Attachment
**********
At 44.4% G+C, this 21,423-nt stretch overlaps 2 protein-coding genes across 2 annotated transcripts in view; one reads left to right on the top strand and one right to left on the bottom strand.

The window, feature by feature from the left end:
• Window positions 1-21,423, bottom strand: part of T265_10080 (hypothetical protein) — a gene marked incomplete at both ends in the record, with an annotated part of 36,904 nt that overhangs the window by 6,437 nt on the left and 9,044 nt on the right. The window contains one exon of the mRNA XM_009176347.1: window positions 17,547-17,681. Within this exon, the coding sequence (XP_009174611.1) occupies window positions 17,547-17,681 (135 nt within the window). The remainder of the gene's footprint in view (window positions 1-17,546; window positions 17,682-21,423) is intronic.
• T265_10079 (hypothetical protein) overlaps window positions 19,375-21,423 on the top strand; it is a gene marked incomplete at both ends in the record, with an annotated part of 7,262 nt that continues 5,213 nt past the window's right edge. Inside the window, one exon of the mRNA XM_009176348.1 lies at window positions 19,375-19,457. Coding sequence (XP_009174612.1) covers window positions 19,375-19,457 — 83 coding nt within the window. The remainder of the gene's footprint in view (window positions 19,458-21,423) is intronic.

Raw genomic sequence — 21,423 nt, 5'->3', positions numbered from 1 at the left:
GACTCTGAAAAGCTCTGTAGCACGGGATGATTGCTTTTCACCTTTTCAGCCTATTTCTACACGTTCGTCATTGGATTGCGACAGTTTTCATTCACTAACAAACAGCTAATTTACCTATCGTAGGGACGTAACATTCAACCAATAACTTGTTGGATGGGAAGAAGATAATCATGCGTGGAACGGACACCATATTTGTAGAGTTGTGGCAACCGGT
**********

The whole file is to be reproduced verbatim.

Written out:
At 44.4% G+C, this 21,423-nt stretch overlaps 2 protein-coding genes across 2 annotated transcripts in view; one reads left to right on the top strand and one right to left on the bottom strand.

The window, feature by feature from the left end:
• Window positions 1-21,423, bottom strand: part of T265_10080 (hypothetical protein) — a gene marked incomplete at both ends in the record, with an annotated part of 36,904 nt that overhangs the window by 6,437 nt on the left and 9,044 nt on the right. The window contains one exon of the mRNA XM_009176347.1: window positions 17,547-17,681. Within this exon, the coding sequence (XP_009174611.1) occupies window positions 17,547-17,681 (135 nt within the window). The remainder of the gene's footprint in view (window positions 1-17,546; window positions 17,682-21,423) is intronic.
• T265_10079 (hypothetical protein) overlaps window positions 19,375-21,423 on the top strand; it is a gene marked incomplete at both ends in the record, with an annotated part of 7,262 nt that continues 5,213 nt past the window's right edge. Inside the window, one exon of the mRNA XM_009176348.1 lies at window positions 19,375-19,457. Coding sequence (XP_009174612.1) covers window positions 19,375-19,457 — 83 coding nt within the window. The remainder of the gene's footprint in view (window positions 19,458-21,423) is intronic.

Raw genomic sequence — 21,423 nt, 5'->3', positions numbered from 1 at the left:
GACTCTGAAAAGCTCTGTAGCACGGGATGATTGCTTTTCACCTTTTCAGCCTATTTCTACACGTTCGTCATTGGATTGCGACAGTTTTCATTCACTAACAAACAGCTAATTTACCTATCGTAGGGACGTAACATTCAACCAATAACTTGTTGGATGGGAAGAAGATAATCATGCGTGGAACGGACACCATATTTGTAGAGTTGTGGCAACCGGT